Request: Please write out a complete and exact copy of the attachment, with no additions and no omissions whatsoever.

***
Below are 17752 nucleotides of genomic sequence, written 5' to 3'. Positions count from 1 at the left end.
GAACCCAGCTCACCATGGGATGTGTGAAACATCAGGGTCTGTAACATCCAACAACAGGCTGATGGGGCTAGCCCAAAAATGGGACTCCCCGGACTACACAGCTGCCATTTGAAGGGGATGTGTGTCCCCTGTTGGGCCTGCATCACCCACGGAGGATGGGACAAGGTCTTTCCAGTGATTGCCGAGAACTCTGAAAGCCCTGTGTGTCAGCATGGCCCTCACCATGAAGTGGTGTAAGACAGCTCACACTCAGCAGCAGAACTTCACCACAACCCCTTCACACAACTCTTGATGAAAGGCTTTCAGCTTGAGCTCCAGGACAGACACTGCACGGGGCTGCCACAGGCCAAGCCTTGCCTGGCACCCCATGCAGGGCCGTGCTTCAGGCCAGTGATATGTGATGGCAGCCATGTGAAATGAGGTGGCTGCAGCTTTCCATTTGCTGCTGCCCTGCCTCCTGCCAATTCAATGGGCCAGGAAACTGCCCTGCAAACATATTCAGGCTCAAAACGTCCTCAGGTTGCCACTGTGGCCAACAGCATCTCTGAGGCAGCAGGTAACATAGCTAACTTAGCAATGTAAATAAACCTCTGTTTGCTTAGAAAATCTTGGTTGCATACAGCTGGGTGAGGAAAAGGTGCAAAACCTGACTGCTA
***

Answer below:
Below are 17752 nucleotides of genomic sequence, written 5' to 3'. Positions count from 1 at the left end.
GAACCCAGCTCACCATGGGATGTGTGAAACATCAGGGTCTGTAACATCCAACAACAGGCTGATGGGGCTAGCCCAAAAATGGGACTCCCCGGACTACACAGCTGCCATTTGAAGGGGATGTGTGTCCCCTGTTGGGCCTGCATCACCCACGGAGGATGGGACAAGGTCTTTCCAGTGATTGCCGAGAACTCTGAAAGCCCTGTGTGTCAGCATGGCCCTCACCATGAAGTGGTGTAAGACAGCTCACACTCAGCAGCAGAACTTCACCACAACCCCTTCACACAACTCTTGATGAAAGGCTTTCAGCTTGAGCTCCAGGACAGACACTGCACGGGGCTGCCACAGGCCAAGCCTTGCCTGGCACCCCATGCAGGGCCGTGCTTCAGGCCAGTGATATGTGATGGCAGCCATGTGAAATGAGGTGGCTGCAGCTTTCCATTTGCTGCTGCCCTGCCTCCTGCCAATTCAATGGGCCAGGAAACTGCCCTGCAAACATATTCAGGCTCAAAACGTCCTCAGGTTGCCACTGTGGCCAACAGCATCTCTGAGGCAGCAGGTAACATAGCTAACTTAGCAATGTAAATAAACCTCTGTTTGCTTAGAAAATCTTGGTTGCATACAGCTGGGTGAGGAAAAGGTGCAAAACCTGACTGCTA